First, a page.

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Giovanni Boccaccio (1313-1375)

Biographical Information

Main Works

Featured Works: The Decameron


Biographical Information

Giovanni Boccaccio (1313-1375), Italian writer, humanist, one of the founders of the Renaissance

born in Paris, son of an Italian (Florentine) businessman and a French woman

studied business but abandoned it eventually to pursue his literary interests

in 1350 Boccaccio met Francesco Petrarca (Petrarch) (1304-1374), one the most important figures in the beginnings of the Renaissance and Humanism

interest in classical antiquity

influence of Petrarch and Dante

Main Works

Decameron (1350-1353), collection of prose tales in Italian

On the Genealogy of the Gods of the Gentiles (De genealogia deorum gentilium) (1350-1374), scholarly work on classical mythology and culture, written in Latin

The Corbaccio (Il Corbaccio) (1354-55), satirical work, in Italian, dealing with the problem of unreciprocated love

Biography of Dante (1355-1364)

On the Fates of Famous Men (De casibus virorum illustrium) (1355-1374), stories of the downfall of powerful men

Concerning Famous Women (De claris mulieribus)(1360-1374), biographies of famous women


Growing importance of European commercial activity and the economic contributions of middle classes of merchants, bankers, craftspeople, and other professionals. Changing values emphasizing notions of freedom, redistribution of wealth and honor, and more egalitarian social conditions. Questioning of the inherited and traditional rights and authority of aristocrats and the Church.

Development and growing influence of Humanism: Shift in focus from God and the afterlife to the here and now, the enjoyment of the present moment, the addressing and solving of the problems of the human condition.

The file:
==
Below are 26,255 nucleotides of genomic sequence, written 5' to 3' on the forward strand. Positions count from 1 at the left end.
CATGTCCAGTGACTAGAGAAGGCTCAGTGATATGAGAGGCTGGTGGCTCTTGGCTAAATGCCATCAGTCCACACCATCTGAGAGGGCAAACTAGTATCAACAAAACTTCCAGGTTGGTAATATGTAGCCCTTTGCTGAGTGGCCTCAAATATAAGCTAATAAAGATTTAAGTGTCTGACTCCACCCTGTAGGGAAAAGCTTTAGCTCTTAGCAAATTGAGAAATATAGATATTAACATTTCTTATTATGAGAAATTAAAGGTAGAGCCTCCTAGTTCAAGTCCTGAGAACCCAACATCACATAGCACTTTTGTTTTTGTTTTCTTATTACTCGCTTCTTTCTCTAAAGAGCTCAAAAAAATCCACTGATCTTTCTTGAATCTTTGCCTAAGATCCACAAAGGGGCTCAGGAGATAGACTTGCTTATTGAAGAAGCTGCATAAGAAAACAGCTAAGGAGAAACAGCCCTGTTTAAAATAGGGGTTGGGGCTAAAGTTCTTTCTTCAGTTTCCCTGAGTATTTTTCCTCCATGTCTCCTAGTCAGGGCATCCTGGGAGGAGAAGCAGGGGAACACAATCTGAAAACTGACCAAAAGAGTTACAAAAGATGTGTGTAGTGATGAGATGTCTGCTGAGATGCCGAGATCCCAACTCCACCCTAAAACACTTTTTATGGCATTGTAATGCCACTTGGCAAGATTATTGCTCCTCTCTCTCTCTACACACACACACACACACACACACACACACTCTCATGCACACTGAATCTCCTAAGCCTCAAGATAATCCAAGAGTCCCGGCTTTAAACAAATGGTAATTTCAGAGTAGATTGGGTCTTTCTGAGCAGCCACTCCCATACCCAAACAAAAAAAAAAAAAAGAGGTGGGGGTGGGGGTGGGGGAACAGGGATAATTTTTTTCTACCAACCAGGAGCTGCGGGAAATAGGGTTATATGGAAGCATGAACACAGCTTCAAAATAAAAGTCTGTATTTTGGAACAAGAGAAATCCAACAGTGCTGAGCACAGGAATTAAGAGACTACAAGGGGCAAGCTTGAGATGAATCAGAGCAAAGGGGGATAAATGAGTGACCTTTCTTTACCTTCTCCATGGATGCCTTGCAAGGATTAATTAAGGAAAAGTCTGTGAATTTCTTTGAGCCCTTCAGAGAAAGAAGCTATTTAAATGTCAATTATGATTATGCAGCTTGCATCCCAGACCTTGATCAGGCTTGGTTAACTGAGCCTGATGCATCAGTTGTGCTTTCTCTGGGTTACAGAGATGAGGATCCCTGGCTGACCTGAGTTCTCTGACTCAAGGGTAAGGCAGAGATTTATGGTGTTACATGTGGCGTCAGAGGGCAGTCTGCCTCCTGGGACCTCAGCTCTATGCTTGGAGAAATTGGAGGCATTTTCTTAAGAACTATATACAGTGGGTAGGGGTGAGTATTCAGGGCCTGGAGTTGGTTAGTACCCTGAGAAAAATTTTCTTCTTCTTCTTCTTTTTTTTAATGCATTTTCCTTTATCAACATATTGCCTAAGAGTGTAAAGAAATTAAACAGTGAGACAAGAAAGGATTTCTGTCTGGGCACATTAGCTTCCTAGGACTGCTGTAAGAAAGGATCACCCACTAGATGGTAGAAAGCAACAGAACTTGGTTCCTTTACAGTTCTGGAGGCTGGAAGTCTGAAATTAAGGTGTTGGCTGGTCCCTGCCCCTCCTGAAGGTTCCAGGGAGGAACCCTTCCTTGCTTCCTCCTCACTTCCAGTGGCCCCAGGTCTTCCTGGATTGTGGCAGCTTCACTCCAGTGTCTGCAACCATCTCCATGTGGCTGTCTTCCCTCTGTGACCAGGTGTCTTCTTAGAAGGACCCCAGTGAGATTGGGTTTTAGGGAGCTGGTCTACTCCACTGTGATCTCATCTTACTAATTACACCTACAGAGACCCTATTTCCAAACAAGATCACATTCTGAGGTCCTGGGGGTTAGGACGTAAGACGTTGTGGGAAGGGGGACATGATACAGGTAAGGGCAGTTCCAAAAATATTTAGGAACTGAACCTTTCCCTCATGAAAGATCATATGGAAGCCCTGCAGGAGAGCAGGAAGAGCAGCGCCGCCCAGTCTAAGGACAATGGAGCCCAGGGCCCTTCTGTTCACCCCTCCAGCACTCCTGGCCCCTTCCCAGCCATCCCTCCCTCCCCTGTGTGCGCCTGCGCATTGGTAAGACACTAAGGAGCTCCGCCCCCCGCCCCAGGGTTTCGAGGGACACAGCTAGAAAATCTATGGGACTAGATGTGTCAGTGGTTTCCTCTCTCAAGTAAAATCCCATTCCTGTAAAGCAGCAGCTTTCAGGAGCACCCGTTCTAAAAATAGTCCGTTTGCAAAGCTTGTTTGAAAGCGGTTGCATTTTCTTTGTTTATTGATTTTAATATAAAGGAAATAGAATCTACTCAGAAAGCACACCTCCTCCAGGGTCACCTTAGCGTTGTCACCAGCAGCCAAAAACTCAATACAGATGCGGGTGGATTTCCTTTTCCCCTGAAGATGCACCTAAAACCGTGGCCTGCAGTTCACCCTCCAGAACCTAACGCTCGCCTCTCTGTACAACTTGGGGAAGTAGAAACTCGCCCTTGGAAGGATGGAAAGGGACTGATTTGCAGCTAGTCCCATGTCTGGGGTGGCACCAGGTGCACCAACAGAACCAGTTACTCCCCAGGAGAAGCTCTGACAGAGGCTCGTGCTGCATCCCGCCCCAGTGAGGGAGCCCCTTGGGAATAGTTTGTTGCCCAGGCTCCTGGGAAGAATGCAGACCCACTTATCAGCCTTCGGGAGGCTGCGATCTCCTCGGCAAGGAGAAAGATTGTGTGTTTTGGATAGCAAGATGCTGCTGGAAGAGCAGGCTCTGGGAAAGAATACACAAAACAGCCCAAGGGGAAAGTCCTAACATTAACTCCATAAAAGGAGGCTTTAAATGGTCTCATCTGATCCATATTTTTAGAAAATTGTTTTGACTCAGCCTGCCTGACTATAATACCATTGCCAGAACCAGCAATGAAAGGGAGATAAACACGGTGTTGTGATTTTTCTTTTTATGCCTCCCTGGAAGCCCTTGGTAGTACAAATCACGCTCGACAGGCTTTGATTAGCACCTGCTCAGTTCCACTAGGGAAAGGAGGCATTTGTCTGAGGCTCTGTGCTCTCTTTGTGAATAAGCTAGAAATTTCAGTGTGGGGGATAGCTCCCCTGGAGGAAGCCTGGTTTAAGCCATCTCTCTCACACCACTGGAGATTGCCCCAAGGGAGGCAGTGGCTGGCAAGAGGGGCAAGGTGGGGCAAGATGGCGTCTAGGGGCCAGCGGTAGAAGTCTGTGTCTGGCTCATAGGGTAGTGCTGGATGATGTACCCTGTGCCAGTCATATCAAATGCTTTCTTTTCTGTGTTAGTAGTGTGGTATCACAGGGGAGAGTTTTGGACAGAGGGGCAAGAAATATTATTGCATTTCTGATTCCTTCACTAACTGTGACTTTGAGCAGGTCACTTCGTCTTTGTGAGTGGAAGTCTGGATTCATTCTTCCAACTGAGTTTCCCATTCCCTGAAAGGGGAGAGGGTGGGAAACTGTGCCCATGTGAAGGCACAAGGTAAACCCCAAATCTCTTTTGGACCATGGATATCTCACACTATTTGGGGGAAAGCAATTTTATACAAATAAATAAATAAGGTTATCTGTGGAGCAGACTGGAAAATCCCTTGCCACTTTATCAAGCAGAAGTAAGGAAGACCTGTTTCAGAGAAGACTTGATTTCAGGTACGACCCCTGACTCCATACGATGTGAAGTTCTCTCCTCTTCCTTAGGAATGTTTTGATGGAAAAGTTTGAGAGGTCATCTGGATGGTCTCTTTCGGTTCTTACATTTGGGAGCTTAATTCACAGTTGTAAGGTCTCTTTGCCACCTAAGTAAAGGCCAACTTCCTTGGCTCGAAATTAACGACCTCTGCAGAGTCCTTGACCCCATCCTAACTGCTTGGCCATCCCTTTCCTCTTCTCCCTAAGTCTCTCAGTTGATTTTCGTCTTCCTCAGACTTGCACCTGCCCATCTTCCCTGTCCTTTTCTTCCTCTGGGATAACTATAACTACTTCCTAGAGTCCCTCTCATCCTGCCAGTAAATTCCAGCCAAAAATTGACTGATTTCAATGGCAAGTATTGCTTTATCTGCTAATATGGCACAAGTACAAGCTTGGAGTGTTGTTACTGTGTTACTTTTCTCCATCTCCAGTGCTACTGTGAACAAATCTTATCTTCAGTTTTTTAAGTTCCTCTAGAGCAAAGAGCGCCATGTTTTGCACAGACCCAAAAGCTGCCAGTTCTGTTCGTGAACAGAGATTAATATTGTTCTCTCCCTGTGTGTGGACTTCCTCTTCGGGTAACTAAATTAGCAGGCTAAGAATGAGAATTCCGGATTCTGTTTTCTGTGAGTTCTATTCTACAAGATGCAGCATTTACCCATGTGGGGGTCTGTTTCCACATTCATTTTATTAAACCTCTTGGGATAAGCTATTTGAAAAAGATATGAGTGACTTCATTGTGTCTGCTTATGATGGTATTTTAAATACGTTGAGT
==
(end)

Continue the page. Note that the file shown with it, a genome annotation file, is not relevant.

Bubonic plague or Black Death: originated in Asia and spread throughout Europe between 1348-1351. It is speculated that the epidemic might have started in 1347 with the use of infected corpses catapulted by Asian tribesmen into the camps of Italian traders. The disease reached Sicily in 1347; North Africa, Italy, Spain, England, and France by 1348; Austria, Hungary, Switzerland, Germany, and the Low Countries by 1349; and Scandinavia and the Baltic countries by 1350. Outbreaks of the plague continued throughout the 14th century. It is estimated that the disease killed about 25 million Europeans (about a third of the population). Petrarch lost his beloved Laura to the plague and, likewise, Boccaccio lost Maria d'Aquino (who is said to have rejected his love and inspired the figure of Fiammetta in his works). General state of confusion, ignorance, and superstition throughout Europe. The wages of the working classes increased due to the scarcity of laborers and the numbers of ecclesiastics decreased due to the high mortality among those who dealt with the dying.


to come

Recommended Reading

to come

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